Abstract — Student journalists at private universities do the hard work of turning the lights on in the darkened, pseudo-public spheres on their campus. Without a clear idea of who is obligated to be the teller of unsavory truths on the private university’s campus, student media must often take up the torch. Building on Jurgen Habermas’s and Alexander Kluge’s work on the “public sphere” and Doreen Marchionni’s “journalism as a conversation,” student media publications can be examined for their coorientation, informality, and interactivity. Using two stories from the student media of Pacific Lutheran University as a case study illustrates how a robust student journalism outlet is a vital component of initiating important conversations in the public sphere of the private university. This investigation includes suggestions for implementing these strategies at other private universities. Continue reading Research (Vol. 54) — Joining a conversation at private schools

Benchmark survey provides snapshots of college media

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150 members provide information on budgets, locations and operations

Special to College Media Review

A benchmark survey of members of the national College Media Association provides snapshots of how student print, broadcast and web media operate, how they’re supported, where they’re located, and how many student and professional staff they employ, among other findings.

“Many of our members routinely ask questions on our listserv about school demographics. That prompted the board to recognize the need to compile this sort of information and make it available to our membership,” said Rachel McClelland, vice president for CMA Member Services.

The association conducted the online survey in April and early May 2017. A total of 150 respondents participated, but the goal is to gain a broader response with future surveys, McClelland said.

CMA President Kelley Lash said the survey helps the organization answer questions, track trends and make predictions, but it is not comprehensive.

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Research papers wanted…

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CMA Call for Papers

The College Media Association is accepting submissions of original, non-published research in the form of either abstracts or research papers on all aspects of college media and advising college media. Papers will undergo a blind review process, and top research will be presented at the 2017 Fall National College Media Convention in Dallas (Oct. 25-29).

Submission deadline is August 1.

College Media research is published online at CMReview.org and in print through the CMA online bookstore.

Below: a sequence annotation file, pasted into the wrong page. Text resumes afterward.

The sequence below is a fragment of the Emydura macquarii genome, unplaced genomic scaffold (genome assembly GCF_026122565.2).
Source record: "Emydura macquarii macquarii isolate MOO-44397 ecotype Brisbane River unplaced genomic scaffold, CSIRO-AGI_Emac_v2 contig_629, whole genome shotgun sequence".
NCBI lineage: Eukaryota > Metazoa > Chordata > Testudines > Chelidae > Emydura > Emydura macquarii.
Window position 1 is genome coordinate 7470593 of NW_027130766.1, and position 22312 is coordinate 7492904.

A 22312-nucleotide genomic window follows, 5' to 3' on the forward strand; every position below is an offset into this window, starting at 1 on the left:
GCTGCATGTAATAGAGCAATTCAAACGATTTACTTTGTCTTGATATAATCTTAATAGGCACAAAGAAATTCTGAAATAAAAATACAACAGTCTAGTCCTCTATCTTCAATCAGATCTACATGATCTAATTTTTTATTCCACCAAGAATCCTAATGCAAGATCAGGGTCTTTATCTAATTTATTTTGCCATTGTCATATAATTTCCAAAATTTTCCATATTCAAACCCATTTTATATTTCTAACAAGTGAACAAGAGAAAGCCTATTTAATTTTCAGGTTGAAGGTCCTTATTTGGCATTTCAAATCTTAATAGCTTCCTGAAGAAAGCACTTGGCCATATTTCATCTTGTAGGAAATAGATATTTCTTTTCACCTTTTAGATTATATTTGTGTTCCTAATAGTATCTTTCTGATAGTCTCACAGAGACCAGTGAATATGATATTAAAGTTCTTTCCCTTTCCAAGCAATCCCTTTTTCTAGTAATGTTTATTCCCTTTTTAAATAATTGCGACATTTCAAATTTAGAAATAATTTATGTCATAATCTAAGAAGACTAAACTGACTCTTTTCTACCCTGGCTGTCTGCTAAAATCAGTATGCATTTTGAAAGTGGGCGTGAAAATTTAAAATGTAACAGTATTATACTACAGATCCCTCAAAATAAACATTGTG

Either abstracts or full-length research papers are acceptable. Abstracts should be between 250 and 500 words. Full papers should be no longer than 25 pages, excluding references, tables and appendices. If accepted, full papers are due by August 31.

Papers are welcome on any topic that addresses an issue surrounding college media. Submissions from all theoretical and methodological perspectives are invited. We particularly encourage submissions that are theoretically based and clearly relate to a current issue in college media.

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‘Tis Season for Commencement Addresses

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From the editor’s desk

Print and broadcast journalists from around the country were among 2017 commencement speakers.

Speaking to graduates of Tuft’s Fletcher School of Law and Diplomacy, NBC chief correspondent Richard Engel said, in part: “What is the good news? You have to be the good news,. We can’t be complacent, and you especially can’t be complacent, because we can’t afford it. We have to work hard to defend human rights around the world and the freedom of the press in general.”

Brooke Baldwin, a CNN anchor and 2001 graduate of UNC-Chapel Hill’s journalism school, encouraged UNC graduates to dream and “learn their worth.”

For a look at what Engel, Baldwin and other journalists said the 2017 college graduates, a sampling follows, along with a Q&A The Daily Tar Heel did with Baldwin in January 2017, when she was slated for the 2017 commencement address.

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Book Review — ‘Soul of the First Amendment’

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Floyd Abrams’ latest book compares free speech laws in United States and elsewhere

Reviewed by Carolyn Schurr Levin


Attorney Floyd Abrams, who represented The New York Times in the 1971 Pentagon Papers case and is described by the Columbia Journalism Review “as the country’s leading First Amendment litigator,” has published a new book: “The Soul of the First Amendment.”

In 2013, Abrams, senior counsel at Cahill Gordon & Reindell LLP in New York, published “Friend of the Court: On the Front Lines with the First Amendment.”  In 2006, Abrams wrote “Speaking Freely: Trials of the First Amendment,” which focused on cases with which he’d been involved.

“The Soul of the First Amendment,” a 150-page book  published April 25, 2017, may be Abrams’ most significant yet. Abrams focuses on why freedom of speech matters and compares U.S, First Amendment laws with laws governing free speech in other democratic nations. Abrams also looks at “how very much more protective of freedom of speech we are than other democratic nations by insisting on what they view as our rather manic devotion to it.”